John did not totally support her becoming a full-time actor at first. I think I was a bit more for it as I am also a big theater geek. I used to love going on set with her. When she was 18 and an adult we had less control over the situation, but we made a deal which worked really well with her. Before she totally left home she got an AA degree and was accepted into Chapman University to the Dodge School of Film/TV. She had to get her BA degree and it could not be in acting. She got a PR/advertising degree (something to fall back on). If she maintained good grades she could audition all she wanted. If this was met we continued financial support. She got her BA degree in the normal 4 yrs and managed a few acting gigs. When she got out of college she got a real job (not in PR/ad) but still a real job which would allow her time to still audition and was flexible if she got something acting.

She learned pretty quickly that out here where we lived, she was the big fish in a very little pond and got most of the roles she went for. On the other hand even though she has a great manager and agent, she now goes to auditions with LOTS of other very qualified actors. The number of auditions goes up, but the bookings go way down. She feels lucky if she books a couple of jobs a year.

So when you are first starting out, be prepared to have a real job also. She knows lots of actors who put in 20 years of dues before they got a series or a big movie. There also also union dues and the union does not care if you are working or not – you have dues to pay. You will also do a lot of free work to built your demo real and to be seen. She works quite a bit at comedy clubs, but generally it is just for exposure and not pay. Very very few people get “discovered” and start making millions. Most actors in LA are also waitresses, etc. Also you need to keep taking classes after you get to LA or NYC. Classes can run $400 for 8 weeks of class (1 night a week). Casting directors want to see that you are still training. Right now there is more expense in acting then profit and she has lots of experience.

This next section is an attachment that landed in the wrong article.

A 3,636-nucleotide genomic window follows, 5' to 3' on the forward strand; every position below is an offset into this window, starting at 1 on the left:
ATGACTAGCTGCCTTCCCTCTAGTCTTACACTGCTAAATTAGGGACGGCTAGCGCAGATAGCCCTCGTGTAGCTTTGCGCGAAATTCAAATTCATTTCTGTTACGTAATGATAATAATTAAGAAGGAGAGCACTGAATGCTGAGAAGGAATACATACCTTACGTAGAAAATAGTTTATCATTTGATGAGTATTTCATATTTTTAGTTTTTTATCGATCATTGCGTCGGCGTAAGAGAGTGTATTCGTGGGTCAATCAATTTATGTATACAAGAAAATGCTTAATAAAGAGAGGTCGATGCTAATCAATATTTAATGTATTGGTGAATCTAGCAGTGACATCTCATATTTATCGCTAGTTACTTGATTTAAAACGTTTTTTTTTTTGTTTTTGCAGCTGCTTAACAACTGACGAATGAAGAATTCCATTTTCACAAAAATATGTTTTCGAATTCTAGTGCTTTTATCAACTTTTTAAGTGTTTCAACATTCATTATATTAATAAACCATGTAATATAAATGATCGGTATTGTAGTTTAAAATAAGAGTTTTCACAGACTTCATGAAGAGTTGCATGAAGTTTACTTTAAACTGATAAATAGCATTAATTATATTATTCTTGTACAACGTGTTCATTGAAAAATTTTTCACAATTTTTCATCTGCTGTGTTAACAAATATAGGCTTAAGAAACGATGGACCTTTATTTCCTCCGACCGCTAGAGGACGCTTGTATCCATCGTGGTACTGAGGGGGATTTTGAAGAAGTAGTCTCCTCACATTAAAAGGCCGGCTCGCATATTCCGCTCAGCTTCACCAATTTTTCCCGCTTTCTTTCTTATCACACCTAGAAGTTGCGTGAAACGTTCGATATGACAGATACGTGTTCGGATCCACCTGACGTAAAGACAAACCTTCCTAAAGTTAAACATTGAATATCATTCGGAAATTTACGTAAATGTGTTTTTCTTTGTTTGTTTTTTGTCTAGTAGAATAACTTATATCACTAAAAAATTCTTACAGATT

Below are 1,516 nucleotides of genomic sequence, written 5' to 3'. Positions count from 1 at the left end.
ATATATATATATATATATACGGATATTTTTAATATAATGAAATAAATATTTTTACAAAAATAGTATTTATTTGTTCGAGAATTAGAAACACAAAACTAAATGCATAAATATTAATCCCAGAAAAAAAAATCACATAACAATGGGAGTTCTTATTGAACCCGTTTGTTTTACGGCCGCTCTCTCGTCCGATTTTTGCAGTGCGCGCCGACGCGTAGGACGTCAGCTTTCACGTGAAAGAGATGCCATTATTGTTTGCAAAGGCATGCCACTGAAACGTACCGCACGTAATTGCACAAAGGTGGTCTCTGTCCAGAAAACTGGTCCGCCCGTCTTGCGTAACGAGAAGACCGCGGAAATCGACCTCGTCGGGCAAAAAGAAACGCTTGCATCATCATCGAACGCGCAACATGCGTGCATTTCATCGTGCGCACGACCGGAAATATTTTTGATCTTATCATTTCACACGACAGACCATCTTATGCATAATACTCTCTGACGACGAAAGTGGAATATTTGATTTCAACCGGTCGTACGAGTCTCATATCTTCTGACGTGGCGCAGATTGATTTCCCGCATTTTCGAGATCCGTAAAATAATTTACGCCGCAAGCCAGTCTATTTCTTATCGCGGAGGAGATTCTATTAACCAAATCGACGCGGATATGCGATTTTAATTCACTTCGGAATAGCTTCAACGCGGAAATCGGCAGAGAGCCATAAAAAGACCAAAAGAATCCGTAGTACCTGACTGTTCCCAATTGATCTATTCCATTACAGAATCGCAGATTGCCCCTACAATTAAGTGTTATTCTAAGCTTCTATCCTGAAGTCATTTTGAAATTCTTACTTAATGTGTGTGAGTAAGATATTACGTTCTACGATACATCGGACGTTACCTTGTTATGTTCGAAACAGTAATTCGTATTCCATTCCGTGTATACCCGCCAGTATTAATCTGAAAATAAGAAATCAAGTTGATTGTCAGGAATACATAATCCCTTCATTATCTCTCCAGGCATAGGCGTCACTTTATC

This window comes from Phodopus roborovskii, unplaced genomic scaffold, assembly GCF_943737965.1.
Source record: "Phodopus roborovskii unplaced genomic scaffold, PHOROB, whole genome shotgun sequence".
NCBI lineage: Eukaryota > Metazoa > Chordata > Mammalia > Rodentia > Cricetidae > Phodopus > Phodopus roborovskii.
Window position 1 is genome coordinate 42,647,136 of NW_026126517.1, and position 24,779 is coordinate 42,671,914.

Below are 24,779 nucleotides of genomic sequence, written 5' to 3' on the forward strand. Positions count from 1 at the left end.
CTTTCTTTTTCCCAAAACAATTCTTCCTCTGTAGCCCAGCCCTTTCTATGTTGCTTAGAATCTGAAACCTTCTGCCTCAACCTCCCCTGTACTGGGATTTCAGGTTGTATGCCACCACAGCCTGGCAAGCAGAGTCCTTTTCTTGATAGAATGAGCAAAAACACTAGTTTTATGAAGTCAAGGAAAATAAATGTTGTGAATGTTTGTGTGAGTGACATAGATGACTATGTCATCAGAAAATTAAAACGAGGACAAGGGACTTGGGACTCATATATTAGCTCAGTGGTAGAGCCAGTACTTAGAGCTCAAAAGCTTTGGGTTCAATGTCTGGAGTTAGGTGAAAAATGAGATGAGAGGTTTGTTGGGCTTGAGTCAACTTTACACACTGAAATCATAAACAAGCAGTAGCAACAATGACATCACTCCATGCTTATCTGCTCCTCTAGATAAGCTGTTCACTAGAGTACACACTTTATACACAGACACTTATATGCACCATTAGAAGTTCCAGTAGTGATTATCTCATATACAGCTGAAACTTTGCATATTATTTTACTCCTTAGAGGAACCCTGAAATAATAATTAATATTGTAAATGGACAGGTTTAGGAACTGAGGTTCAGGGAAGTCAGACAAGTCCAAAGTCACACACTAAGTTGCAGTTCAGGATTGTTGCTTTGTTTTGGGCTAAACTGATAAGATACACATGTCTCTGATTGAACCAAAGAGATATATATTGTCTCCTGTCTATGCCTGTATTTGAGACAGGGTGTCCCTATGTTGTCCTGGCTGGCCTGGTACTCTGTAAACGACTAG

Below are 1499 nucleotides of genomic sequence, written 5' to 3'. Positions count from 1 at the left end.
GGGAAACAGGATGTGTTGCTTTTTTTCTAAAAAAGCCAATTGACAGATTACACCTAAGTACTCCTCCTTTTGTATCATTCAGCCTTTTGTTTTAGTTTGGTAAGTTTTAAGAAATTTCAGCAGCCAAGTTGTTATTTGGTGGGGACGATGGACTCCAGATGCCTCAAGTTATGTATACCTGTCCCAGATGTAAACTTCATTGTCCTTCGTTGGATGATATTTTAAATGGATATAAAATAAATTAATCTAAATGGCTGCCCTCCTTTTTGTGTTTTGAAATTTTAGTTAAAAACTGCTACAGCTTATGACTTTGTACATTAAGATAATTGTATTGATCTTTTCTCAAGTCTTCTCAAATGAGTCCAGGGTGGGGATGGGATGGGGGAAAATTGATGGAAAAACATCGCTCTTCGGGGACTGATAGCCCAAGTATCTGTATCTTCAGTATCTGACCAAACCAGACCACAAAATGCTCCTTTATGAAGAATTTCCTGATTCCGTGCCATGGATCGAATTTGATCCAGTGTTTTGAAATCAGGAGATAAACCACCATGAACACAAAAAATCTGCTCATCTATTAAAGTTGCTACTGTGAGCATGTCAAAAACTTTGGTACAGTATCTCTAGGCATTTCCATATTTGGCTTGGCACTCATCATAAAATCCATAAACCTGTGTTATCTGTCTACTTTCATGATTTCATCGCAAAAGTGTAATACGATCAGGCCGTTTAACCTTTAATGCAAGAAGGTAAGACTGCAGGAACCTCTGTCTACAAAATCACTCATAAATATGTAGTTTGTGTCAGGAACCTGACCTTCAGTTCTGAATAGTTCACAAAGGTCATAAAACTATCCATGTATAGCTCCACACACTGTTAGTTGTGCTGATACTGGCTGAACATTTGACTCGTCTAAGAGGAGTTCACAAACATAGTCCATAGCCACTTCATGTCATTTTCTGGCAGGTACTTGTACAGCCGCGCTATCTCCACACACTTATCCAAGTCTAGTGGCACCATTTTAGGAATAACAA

Hope this helps.

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How do you like the pics of Mr. Friz? Some kitty belly. He is just cruisng on a big pillow and also using his younger sister as a pillow. What a life. The other pictures are of a rain storm the other day. I took a regular shot and then did a zoom. I loved the contrast of the dark vs the light in the center of the pic. The view is toward the Joshua Tree National Park from my front yard. So cool.

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After all of the rain the flowers are starting to come out – should have a few pics next week. Well anyway, that is about all for now. As always be good to each other and Huggs

If you’d like to add your questions to the pile for Luke’s mother-in-law, leave them in comments below. No topic is off-limits.

About Author

Luke Y. Thompson has been writing professionally about movies and pop-culture since 1999, and has also been an actor in some extremely cheap culty and horror movies you will probably never hear much about (he is nonetheless mostly proud of them, as he met his wife on one). As editor of The Robot's Voice since 2012, he can take the blame for the majority of the site's content, all of which he creates because he loves you very, very much. (Although he loves nachos more. Sorry.) Prior to TRV, Luke wrote for publications that include the New Times LA, Los Angeles CityBeat, E! Online, OC Weekly, Geekweek, GeekChicDaily, The L.A. Times, The Village Voice, LA Weekly, and Nerdist